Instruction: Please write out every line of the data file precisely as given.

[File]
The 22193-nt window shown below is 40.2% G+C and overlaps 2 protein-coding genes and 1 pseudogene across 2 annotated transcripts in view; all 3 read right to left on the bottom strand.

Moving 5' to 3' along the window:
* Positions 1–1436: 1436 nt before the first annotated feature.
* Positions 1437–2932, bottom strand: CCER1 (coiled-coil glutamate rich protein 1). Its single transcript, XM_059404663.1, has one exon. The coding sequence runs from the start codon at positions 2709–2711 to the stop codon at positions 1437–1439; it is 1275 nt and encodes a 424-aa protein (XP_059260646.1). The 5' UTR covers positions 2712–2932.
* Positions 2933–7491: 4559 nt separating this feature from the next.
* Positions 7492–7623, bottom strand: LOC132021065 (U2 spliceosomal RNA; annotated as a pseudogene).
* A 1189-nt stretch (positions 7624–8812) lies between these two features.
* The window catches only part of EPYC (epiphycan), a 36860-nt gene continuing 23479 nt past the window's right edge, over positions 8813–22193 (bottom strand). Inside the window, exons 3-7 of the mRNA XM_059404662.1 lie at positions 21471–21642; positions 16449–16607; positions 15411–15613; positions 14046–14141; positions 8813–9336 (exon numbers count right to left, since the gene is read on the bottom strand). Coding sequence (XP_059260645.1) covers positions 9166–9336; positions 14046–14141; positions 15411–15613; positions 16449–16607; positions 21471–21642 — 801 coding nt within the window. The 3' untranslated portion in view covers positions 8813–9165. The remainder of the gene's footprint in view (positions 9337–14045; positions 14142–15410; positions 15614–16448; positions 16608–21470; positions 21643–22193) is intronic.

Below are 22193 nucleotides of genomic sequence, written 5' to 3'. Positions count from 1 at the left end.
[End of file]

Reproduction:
The 22193-nt window shown below is 40.2% G+C and overlaps 2 protein-coding genes and 1 pseudogene across 2 annotated transcripts in view; all 3 read right to left on the bottom strand.

Moving 5' to 3' along the window:
* Positions 1–1436: 1436 nt before the first annotated feature.
* Positions 1437–2932, bottom strand: CCER1 (coiled-coil glutamate rich protein 1). Its single transcript, XM_059404663.1, has one exon. The coding sequence runs from the start codon at positions 2709–2711 to the stop codon at positions 1437–1439; it is 1275 nt and encodes a 424-aa protein (XP_059260646.1). The 5' UTR covers positions 2712–2932.
* Positions 2933–7491: 4559 nt separating this feature from the next.
* Positions 7492–7623, bottom strand: LOC132021065 (U2 spliceosomal RNA; annotated as a pseudogene).
* A 1189-nt stretch (positions 7624–8812) lies between these two features.
* The window catches only part of EPYC (epiphycan), a 36860-nt gene continuing 23479 nt past the window's right edge, over positions 8813–22193 (bottom strand). Inside the window, exons 3-7 of the mRNA XM_059404662.1 lie at positions 21471–21642; positions 16449–16607; positions 15411–15613; positions 14046–14141; positions 8813–9336 (exon numbers count right to left, since the gene is read on the bottom strand). Coding sequence (XP_059260645.1) covers positions 9166–9336; positions 14046–14141; positions 15411–15613; positions 16449–16607; positions 21471–21642 — 801 coding nt within the window. The 3' untranslated portion in view covers positions 8813–9165. The remainder of the gene's footprint in view (positions 9337–14045; positions 14142–15410; positions 15614–16448; positions 16608–21470; positions 21643–22193) is intronic.

Below are 22193 nucleotides of genomic sequence, written 5' to 3'. Positions count from 1 at the left end.